U.S. stocks closed deep in the red on Friday as global growth concerns accelerated selling pressure to push the Dow into correction territory.
The Dow Jones industrial average fell more than 500 points, into correction territory for the first time since 2011 as all blue chips declined. In the last five years, the index has only had four instances with closing losses of more than 400 points.
“For investors the momentum and the drive of the market is now lower (than) it used to be because there’s no place to hide,” said Lance Roberts, general partner at STA Wealth Management. “Every time we hit the major technical points we kept selling.”
A traders noted that investors stopped looking at technicals and were plowing through them.
“It’s an expiration day and it looks like they’re to have for sale on the close maybe as much as a billion dollars,” said Art Cashin, director of floor trading for UBS.
The Nasdaq Composite lost more than 3 percent, also closing in correction territory and joining the other major averages in negative territory for the year.
Apple lost about 6 percent, into bear market territory, and the iShares Nasdaq Biotechnology ETF (IBB) plunged 2.5 percent.
“Right now there is a feeling of fear in the marketplace and all news is interpreted negatively and it’s interpreted indiscriminately,” said Tom Digenan, head of U.S. equities as UBS Global Asset Management.
The S&P 500 fell through support levels to fall below 2,000 and 1,980, off more than 6 percent from its 52-week high. The index is off more than 2.5 percent for the year so far. All 10 sectors of the index declined.
As of Friday morning, 28 percent of the S&P 500 was in a bear market.
“It’s more of the same,” said Peter Boockvar, chief market analyst at The Lindsey Group. “From a technical perspective we broke” 2,040 on the S&P 500, the lower end of the trading range.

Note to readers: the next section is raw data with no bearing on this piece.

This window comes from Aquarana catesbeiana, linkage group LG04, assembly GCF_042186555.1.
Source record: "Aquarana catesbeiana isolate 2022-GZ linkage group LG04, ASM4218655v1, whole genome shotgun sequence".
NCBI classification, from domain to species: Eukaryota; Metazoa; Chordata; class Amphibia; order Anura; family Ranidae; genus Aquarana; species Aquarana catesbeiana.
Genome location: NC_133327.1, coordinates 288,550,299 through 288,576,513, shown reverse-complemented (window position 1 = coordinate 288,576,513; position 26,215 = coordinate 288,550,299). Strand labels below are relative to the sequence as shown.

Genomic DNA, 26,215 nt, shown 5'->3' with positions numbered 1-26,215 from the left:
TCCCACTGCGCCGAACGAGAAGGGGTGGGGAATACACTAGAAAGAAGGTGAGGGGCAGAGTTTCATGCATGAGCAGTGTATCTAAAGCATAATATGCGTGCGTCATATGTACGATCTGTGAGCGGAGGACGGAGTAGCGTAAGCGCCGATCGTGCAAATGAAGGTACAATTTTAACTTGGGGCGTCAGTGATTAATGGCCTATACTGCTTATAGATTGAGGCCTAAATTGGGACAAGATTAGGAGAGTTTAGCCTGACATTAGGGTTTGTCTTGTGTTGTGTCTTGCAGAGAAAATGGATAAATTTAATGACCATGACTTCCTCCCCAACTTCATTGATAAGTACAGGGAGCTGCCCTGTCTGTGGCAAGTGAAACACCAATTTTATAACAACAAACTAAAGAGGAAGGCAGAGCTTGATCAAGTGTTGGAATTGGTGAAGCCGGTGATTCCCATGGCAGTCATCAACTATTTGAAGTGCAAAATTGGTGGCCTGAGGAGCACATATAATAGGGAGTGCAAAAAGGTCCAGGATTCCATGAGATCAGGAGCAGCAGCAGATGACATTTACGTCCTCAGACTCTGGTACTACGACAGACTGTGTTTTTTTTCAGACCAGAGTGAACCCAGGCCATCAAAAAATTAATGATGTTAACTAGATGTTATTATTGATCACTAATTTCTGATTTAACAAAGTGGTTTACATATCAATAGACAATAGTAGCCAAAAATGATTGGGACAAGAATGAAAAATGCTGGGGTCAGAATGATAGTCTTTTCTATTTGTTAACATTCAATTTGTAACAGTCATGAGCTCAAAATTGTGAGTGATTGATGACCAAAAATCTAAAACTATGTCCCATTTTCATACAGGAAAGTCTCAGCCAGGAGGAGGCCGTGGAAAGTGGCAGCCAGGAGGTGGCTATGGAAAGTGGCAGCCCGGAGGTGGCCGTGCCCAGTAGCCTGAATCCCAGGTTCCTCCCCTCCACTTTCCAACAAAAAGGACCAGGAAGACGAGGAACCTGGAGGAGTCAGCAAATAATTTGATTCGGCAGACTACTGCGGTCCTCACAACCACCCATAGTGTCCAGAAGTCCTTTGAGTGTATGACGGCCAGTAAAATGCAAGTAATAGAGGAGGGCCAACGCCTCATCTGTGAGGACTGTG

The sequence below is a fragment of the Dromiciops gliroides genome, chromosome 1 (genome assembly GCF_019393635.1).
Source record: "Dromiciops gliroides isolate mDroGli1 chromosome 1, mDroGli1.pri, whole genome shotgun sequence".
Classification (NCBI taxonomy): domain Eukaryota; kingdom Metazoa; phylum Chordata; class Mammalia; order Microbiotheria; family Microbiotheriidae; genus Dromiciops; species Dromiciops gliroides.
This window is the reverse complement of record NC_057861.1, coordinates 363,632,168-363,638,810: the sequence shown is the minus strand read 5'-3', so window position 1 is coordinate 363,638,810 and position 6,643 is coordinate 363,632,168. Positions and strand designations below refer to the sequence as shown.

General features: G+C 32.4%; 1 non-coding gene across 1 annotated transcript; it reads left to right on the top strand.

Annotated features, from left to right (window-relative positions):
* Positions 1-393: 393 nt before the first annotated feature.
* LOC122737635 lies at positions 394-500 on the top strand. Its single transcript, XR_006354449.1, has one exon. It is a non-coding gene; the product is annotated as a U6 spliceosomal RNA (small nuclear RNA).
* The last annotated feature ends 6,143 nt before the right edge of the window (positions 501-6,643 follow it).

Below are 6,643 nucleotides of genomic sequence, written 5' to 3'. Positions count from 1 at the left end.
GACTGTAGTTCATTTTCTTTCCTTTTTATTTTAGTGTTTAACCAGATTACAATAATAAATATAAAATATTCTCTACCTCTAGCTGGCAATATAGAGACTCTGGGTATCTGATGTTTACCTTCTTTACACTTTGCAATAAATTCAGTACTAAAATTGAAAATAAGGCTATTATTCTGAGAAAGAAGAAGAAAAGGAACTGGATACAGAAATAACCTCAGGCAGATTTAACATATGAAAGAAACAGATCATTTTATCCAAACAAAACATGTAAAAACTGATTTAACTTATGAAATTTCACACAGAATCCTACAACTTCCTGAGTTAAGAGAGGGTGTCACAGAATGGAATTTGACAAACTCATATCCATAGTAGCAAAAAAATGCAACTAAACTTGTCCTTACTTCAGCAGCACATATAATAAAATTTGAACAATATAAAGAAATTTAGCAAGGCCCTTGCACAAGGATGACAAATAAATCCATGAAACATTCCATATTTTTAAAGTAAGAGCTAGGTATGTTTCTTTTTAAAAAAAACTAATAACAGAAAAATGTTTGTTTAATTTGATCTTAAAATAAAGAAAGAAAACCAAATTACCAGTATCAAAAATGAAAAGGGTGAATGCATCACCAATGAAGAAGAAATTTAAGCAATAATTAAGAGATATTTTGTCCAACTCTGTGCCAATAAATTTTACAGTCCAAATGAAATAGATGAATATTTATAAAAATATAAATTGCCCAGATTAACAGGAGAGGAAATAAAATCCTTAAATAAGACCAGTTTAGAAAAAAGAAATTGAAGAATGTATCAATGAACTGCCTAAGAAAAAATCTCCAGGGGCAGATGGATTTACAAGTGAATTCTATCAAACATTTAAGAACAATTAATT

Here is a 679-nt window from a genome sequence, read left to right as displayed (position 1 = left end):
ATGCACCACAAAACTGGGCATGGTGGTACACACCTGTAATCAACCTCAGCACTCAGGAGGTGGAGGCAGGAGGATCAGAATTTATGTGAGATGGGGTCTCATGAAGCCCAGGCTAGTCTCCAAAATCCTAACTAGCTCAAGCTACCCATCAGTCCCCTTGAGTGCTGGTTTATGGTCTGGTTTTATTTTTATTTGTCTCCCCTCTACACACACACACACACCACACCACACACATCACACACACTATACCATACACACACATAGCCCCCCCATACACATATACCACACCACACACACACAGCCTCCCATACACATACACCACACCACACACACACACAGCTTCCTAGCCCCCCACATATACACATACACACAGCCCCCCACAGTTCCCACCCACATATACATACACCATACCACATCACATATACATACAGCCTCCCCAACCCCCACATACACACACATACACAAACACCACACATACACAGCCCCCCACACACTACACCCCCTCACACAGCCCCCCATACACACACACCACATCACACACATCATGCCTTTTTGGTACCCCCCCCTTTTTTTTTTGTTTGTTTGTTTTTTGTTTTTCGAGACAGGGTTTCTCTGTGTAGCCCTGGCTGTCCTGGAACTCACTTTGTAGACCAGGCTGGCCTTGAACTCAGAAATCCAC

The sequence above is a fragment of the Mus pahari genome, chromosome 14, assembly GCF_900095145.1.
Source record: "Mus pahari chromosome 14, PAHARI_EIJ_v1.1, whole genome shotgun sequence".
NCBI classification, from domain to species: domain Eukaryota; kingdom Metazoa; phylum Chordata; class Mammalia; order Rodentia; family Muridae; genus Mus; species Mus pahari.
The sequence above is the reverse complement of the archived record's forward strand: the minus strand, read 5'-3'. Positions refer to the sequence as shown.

The Russell 2000 attempted slight gains after dipping into correction territory.
The major averages approached correction territory and on track for their worst week since 2011. Earlier, the averages briefly attempted to halve losses in mid-morning trade.
“I think uncertainty about China (and) general negativity is weighing on the market. There’s a lack of positive economic news to motivate buyers,” said David Kelly, chief global strategist at JPMorgan Funds. He noted “there’s nothing particularly negative in the U.S. economic outlook.”
Oil reversed Thursday’s late gains to briefly fall below $40 a barrel to $39.86 for the first time since March 2009.
Crude oil futures for October delivery settled down 87 cents, or 2.11 percent, at $40.45 a barrel on the New York Mercantile Exchange. Gold futures for December delivery settled up $6.40 at $1,159.60 an ounce.
“Earnings season has kind of wound down so the Chinese macro story takes on a bit more of importance than it should,” said David Lafferty, chief market strategist at Natixis Global Asset Management.
“We’ve probably had a bit of a healthy transition here,” he said, noting how bad news is mostly interpreted as bad news rather than good news that keeps the Fed at bay.
In addition to concerns over slowing global growth, analysts also noted some uncertainty over the timing of a rate hike.
“The Fed has created such a mixed message that people don’t know what to do with their money,” said JJ Kinahan, chief strategist at TD Ameritrade. “That makes (it) very difficult to figure out who are the winners and losers for the fourth quarter. People are taking money out of the market.”
The CBOE Volatility Index (VIX), widely considered the best gauge of fear in the market, traded above 26.
The index is up more than 37 percent on the day and up more than 100 percent month-to-date for August, on track for its largest monthly gain since 1990.
Earlier in the day, Kinahan said investors should start paying attention now that the VIX is above 20, and that anything over 25 indicates “true fear.”
Still, “we’re coming off such a quiet market, sometimes there’s an overreaction,” he said.
Peter Cardillo, chief market economist at Rockwell Global Capital, noted some volatility due to options expirations.
“At one point or another you’re going to see some bottom fishing,” he said. “Again, the trend for now is lower.”
—CNBC’s Peter Schacknow contributed to this report
Written by Evelyn Cheng of CNBC